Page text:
What’s in a name? Much for those honored during Hispanic Heritage Month – Cronkite News

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Hispanic Heritage Month is celebrated in this 2014 file photo from the US Department of Housing and Urban Development. While September 15 to October 15 is designated for Hispanic heritage, the people it honors may use different names to describe their heritage, and new ones have emerged in recent years. (Photo courtesy of the US Department of Housing and urban development)

WASHINGTON – Hispanic Heritage Month is an opportunity to celebrate the achievements of Hispanics in the United States and Latinos. And the Chicanos. And Latinas. And…

As the number and influence of Hispanics continued to grow in the United States and the state, terms describing people with roots in Spanish-speaking or Latin countries have also increased. These names have “become a source of debate, and perhaps even at times friction, over who should and should not be included in this definition,” said Mark Lopez, director of race and ethnicity at the Pew Research Center.

For Ada Martin, a single label is not enough to cover the range of origins of this community.

“I cannot speak to how other members of my organization feel, but I do not consider the terms to be interchangeable,” said Martin, president of the Chicano / Latino Arizona State University Faculty and Staff Association. “I don’t particularly like the term Hispanic, because it’s a general term that brings together many identities under one umbrella.”

The american government defined hispanic in 1977 as a person of Spanish culture or origin. Twenty years later he added latino to describe someone from Latin America who may or may not speak Spanish, like Brazilians.

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These “hard and fast” government rules about who is Hispanic and who is Latino are not perfect, Lopez said. Some organizations, like Pew, have decided to use the terms interchangeably.

“When you hear people debate these two definitions, that’s the heart of the conversation,” he said. “The way the government has defined these groups and the way people from those areas choose to identify and define themselves. “

Martin, who identifies as Afro-Latina, said that a label or two is not enough to cover the spectrum of people in the community.

“It doesn’t deal with the complexity of who we are as a community and as Afro-Latina,” she said of the term Hispanic. “I don’t think it accurately represents who I am, nor does it address other members of the community whose identity is not directly linked to Spain.

“I’m not particularly in love with Latino either, but it more accurately represents my cultural background,” Martin said.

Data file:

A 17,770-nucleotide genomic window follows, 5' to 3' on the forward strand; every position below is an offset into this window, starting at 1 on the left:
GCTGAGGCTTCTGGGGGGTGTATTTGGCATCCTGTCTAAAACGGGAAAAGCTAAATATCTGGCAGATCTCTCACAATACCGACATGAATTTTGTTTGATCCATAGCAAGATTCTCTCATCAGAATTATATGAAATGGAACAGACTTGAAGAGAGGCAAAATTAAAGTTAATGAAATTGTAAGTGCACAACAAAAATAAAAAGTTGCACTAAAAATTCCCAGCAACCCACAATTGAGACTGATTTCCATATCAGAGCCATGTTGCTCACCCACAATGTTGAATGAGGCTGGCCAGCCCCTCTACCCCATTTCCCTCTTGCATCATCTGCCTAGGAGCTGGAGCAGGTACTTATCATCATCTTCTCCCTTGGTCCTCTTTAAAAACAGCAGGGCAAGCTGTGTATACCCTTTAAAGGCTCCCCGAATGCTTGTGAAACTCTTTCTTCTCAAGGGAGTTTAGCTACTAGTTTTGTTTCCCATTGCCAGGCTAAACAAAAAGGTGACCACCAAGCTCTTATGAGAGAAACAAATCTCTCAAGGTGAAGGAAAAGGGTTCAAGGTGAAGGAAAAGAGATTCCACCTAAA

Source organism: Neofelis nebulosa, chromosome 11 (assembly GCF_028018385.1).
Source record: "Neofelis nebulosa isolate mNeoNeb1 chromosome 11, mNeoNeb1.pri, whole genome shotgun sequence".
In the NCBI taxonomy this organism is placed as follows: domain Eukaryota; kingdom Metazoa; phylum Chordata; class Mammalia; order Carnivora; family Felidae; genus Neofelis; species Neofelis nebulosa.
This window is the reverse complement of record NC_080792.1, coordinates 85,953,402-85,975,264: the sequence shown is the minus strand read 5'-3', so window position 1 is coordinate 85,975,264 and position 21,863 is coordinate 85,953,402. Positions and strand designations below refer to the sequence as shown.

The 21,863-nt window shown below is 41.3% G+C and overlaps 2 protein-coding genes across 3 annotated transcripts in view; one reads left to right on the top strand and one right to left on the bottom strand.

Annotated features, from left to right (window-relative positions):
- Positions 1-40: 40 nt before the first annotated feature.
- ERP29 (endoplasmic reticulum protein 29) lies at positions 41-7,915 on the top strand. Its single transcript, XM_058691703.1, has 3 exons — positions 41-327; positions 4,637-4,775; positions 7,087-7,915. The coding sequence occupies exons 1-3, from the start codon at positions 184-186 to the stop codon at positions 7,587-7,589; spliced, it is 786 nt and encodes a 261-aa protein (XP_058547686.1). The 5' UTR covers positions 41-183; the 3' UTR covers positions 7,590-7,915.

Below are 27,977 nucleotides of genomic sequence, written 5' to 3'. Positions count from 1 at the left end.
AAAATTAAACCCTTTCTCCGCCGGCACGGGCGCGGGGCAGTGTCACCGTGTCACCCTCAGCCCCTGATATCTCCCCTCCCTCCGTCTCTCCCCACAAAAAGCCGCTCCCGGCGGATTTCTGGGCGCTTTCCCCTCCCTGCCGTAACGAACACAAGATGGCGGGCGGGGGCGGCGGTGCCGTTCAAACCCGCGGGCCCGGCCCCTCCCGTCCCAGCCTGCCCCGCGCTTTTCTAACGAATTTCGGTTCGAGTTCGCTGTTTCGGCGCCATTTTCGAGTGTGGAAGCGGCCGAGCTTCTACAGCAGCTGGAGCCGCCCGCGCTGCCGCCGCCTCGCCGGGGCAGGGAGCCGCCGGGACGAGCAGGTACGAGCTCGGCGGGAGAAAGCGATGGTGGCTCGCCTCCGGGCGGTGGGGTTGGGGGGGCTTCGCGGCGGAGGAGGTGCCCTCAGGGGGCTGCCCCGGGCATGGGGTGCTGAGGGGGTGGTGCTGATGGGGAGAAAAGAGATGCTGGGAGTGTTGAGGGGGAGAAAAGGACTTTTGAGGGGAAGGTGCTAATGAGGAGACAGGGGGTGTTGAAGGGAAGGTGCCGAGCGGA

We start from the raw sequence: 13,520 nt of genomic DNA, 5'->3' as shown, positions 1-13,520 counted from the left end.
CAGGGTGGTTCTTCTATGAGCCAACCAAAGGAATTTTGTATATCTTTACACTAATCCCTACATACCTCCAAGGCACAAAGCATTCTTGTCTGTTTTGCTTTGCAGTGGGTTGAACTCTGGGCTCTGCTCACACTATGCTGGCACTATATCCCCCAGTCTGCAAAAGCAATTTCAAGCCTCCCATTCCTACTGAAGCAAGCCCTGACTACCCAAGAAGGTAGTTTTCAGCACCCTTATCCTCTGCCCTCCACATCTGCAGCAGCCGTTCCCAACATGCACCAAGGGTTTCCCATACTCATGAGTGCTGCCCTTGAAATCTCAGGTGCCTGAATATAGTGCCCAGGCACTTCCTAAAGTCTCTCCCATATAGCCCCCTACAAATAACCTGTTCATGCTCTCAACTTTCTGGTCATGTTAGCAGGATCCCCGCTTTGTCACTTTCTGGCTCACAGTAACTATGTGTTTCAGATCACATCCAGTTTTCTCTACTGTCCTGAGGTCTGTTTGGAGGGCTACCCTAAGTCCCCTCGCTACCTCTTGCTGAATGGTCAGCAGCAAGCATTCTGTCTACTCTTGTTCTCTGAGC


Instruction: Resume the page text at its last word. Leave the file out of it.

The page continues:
In addition to Hispanic and Latino, identifiers like Latinx and Latin, two gender-neutral forms of Latino, have started to appear more recently. They emerged to cover transgender and non-binary people who may be uncomfortable using Spanish words based on gender, Latino, or Latina.

The terms are not universally accepted, with some critics claiming they represent linguistic imperialism that denies their Spanish roots. A 2020 Pew Research Center survey found that only about one in four Hispanic or Latin Americans had heard of the new gender-neutral terms, and just 3% use them.

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“I know a lot of people in the Latin American community don’t particularly care about the term Latinx, but I appreciate that it tries to evolve into a more inclusive language,” Martin said. “Latin is a new term that the community is exploring as it is more closely aligned with Spanish pronunciation.”

United States Census office said 30.7% of Arizona’s population was “Hispanic or Latino” in 2020, up from 29.6% in 2010. Nationally, the Hispanic population has grown from 16.3% to 18, 7% over the same period.

So what’s the correct way to refer to Hispanics and Latinos? In 2013, Pew discovered that half of Hispanics and Latinos don’t have a preferred ID, but Lopez said that doesn’t excuse people from asking what someone prefers.

“I think it all comes down to asking people what they want to be identified as,” he said. “I think that’s the most important thing.”

Martin agreed that “it’s always nice to ask what people prefer to be called”. In the meantime, she said this is a discussion that must continue.

“Conversations drive change, and it’s always good to examine and re-examine the language we use,” said Martin. “By revisiting what we’ve done in the past, we can then look for ways to improve or do better in the future, but really, it has to be an ongoing conversation.”


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